It’s a bittersweet fact that wars spark big leaps in science, and this has unfortunately also been true for our fight against the COVID-19 pandemic. When it comes to treating MS, susceptibility to common infections and ability to mount vaccine responses have become important themes among neurologists. Furthermore, pwMS prefer drugs that do not require regular hospital or phlebotomist visits. One of the DMT’s at the frontline during this pandemic has definitely been anti-CD20 treatment. For decades, the standard interval between anti-CD20 infusions (I.e. ocrelizumab, rituximab) has been 24 weeks. This was based on the practice in pivotal clinical trials that tested their efficacy against placebo, but was swiftly overruled by the viral enemy troops.
Several journals recently published articles in which the standard interval between anti-CD20 infusions has been delayed because of COVID-19. In Germany, the delay between infusions was arbitrary and dichotomised in more or less than 4 weeks. This lead to a median delay in infusions of 8 weeks. In The Netherlands, reinfusion of ocrelizumab was done when B cells showed minimal signs of repopulation (≥ 10 cells/microliter; lower limit of normal in healthy controls 100 cells/microliter). This approach resulted in a median redosing interval of 34 weeks which is a 2.5 month extension compared to the standard interval. Follow-up periods in both studies were relatively short: 3 months in Germany, and 11 months in The Netherlands. During this period, no meaningful differences in frequency of relapses, disability progression and MRI markers were seen.
Implementing B-cell guided reinfusion schemes in clinical practice essentially means that you buy a new carton of milk when the previous one is empty. Your first infusion depletes your B cells and you are reinfused when B cells go up again. An obvious example of good housekeeping! Adopting this strategy means that 8 anti-CD20 infusions in 5 years will suffice compared to our current practice of 12 infusions. The price of a rituximab vial is around 1500 euro whereas ocrelizumab is priced about 6000 euro (depending on national Pharma contracts). This saves health insurance companies a lot of money, and means that funds can be invested elsewhere.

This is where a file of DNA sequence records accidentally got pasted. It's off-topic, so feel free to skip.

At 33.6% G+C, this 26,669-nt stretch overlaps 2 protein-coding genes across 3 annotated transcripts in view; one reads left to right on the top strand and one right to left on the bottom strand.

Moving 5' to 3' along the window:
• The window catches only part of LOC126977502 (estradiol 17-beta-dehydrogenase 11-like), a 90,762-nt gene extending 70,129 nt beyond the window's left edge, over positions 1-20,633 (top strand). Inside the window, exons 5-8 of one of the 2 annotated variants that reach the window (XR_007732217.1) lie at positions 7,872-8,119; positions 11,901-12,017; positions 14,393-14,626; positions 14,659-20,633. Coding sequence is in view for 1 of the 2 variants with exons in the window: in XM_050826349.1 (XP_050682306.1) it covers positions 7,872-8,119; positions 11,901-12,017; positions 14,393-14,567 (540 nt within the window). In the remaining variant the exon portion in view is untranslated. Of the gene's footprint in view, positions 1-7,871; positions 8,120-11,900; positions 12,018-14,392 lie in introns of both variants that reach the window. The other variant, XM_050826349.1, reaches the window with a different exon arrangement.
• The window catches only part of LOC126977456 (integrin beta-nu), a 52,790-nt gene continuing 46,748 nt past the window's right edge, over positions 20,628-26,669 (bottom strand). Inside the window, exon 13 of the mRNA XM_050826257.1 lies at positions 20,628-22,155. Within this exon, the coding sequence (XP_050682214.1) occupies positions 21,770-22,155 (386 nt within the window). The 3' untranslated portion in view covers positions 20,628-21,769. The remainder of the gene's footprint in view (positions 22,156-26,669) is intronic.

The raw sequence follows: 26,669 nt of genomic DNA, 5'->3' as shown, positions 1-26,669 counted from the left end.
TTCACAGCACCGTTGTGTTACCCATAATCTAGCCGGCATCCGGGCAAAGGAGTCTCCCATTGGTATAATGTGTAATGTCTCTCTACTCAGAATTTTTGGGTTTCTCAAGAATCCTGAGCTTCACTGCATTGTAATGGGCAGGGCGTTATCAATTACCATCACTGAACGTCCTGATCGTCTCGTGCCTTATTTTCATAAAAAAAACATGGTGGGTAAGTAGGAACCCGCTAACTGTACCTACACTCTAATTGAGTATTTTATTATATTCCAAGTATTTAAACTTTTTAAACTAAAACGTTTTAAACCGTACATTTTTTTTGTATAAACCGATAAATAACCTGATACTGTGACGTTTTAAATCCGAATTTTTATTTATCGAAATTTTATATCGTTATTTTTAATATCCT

However, it’s important to realise this is only the first step in rationalising MS treatment with anti-CD20. There is a slight but consistent increased infection risk with chronic anti-CD20, and vaccination responses are at least partially blunted. It is unclear whether extended-interval dosing will solve this problem. The cut-off of 10 B cells/microliter for reinfusion is still very stringent, implying it is unlikely going to impact on the hypogammaglobulinemia (I.e. low IgM and IgG antibody levels) that occurs with longstanding anti-CD20 use. Similarly, the positive impact of this redosing strategy on vaccination responses need to be seen. Anyway, timing of vaccination under anti-CD20 will remain a hassle in clinical practice. Overall, also when we use B-cell guided reinfusion protocols, pwMS will be chronically immune suppressed.
Therefore, we need to ask ourselves whether chronic immune suppression is necessary, and whether aggressive induction therapy with for example four B-cell guided anti-CD20 infusions followed by watchful waiting (similar to cladribine/alemtuzumab/aHSCT) or a mild first-line immune suppressant (such as Tecfidera) would be a valid alternative strategy. We know that absolute B cell counts are not a good surrogate of re-emergent disease activity in MS and there is evidence that pwMS on anti-CD20 remain stable long beyond B cell repopulation rates. Let’s hope future research brings us a peaceful revolution!